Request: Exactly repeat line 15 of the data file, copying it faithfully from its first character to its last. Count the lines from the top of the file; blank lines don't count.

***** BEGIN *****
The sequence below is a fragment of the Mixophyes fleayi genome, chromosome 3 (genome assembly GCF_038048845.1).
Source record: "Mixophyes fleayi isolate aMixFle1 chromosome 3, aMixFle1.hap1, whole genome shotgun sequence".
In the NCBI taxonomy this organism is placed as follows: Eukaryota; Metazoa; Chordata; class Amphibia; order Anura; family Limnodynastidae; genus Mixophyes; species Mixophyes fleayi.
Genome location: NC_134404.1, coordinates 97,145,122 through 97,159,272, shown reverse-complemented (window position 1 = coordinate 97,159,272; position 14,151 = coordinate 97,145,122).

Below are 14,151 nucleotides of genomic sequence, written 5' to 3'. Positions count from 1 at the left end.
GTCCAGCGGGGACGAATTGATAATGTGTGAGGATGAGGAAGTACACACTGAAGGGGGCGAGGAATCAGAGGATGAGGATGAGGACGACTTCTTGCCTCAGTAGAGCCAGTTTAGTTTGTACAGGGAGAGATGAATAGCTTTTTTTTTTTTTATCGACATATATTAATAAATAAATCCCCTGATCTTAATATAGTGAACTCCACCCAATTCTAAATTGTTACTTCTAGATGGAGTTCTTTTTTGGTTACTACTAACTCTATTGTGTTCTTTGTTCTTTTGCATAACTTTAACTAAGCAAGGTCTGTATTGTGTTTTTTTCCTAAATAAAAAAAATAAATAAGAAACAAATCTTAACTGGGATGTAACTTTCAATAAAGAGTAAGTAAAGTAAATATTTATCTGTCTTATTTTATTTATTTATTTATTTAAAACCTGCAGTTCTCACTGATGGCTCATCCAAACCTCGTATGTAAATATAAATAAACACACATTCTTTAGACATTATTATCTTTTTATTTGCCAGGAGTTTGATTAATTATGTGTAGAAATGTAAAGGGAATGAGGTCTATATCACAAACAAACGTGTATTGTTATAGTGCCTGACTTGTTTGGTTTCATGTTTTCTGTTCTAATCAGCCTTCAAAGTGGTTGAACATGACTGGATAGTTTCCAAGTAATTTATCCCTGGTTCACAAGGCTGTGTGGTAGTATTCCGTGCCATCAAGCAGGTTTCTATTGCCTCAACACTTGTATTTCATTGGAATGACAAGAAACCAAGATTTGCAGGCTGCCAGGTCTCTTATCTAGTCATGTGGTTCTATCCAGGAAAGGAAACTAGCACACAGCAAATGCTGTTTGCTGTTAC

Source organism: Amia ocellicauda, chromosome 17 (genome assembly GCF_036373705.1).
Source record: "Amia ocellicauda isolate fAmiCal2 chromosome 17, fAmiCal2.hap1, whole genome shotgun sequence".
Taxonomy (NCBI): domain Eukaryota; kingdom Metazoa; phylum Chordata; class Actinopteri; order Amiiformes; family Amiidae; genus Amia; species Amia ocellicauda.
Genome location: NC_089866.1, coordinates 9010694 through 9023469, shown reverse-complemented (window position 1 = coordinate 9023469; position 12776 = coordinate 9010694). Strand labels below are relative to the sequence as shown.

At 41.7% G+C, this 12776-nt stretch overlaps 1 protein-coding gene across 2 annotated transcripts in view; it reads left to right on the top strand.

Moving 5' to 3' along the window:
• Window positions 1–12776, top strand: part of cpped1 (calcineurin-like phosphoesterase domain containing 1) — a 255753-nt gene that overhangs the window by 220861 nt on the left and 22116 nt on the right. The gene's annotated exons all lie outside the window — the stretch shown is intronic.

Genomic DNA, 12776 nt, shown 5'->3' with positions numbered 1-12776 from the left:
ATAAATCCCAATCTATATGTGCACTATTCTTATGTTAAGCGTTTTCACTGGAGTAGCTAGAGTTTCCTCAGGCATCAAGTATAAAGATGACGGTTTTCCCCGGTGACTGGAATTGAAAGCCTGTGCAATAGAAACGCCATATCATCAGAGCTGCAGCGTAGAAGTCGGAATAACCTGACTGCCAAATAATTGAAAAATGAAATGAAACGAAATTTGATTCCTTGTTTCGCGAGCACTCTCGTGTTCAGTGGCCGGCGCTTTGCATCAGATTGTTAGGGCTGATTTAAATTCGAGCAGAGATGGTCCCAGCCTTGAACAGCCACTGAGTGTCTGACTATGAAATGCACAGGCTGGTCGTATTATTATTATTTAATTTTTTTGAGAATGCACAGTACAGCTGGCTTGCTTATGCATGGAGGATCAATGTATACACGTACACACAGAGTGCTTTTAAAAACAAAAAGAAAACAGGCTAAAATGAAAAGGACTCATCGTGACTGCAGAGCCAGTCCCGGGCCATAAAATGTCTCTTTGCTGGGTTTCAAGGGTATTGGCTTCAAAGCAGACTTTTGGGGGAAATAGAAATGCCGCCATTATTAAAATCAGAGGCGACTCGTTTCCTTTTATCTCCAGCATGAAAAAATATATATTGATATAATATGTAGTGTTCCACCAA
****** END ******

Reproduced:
ATAAATCCCAATCTATATGTGCACTATTCTTATGTTAAGCGTTTTCACTGGAGTAGCTAGAGTTTCCTCAGGCATCAAGTATAAAGATGACGGTTTTCCCCGGTGACTGGAATTGAAAGCCTGTGCAATAGAAACGCCATATCATCAGAGCTGCAGCGTAGAAGTCGGAATAACCTGACTGCCAAATAATTGAAAAATGAAATGAAACGAAATTTGATTCCTTGTTTCGCGAGCACTCTCGTGTTCAGTGGCCGGCGCTTTGCATCAGATTGTTAGGGCTGATTTAAATTCGAGCAGAGATGGTCCCAGCCTTGAACAGCCACTGAGTGTCTGACTATGAAATGCACAGGCTGGTCGTATTATTATTATTTAATTTTTTTGAGAATGCACAGTACAGCTGGCTTGCTTATGCATGGAGGATCAATGTATACACGTACACACAGAGTGCTTTTAAAAACAAAAAGAAAACAGGCTAAAATGAAAAGGACTCATCGTGACTGCAGAGCCAGTCCCGGGCCATAAAATGTCTCTTTGCTGGGTTTCAAGGGTATTGGCTTCAAAGCAGACTTTTGGGGGAAATAGAAATGCCGCCATTATTAAAATCAGAGGCGACTCGTTTCCTTTTATCTCCAGCATGAAAAAATATATATTGATATAATATGTAGTGTTCCACCAA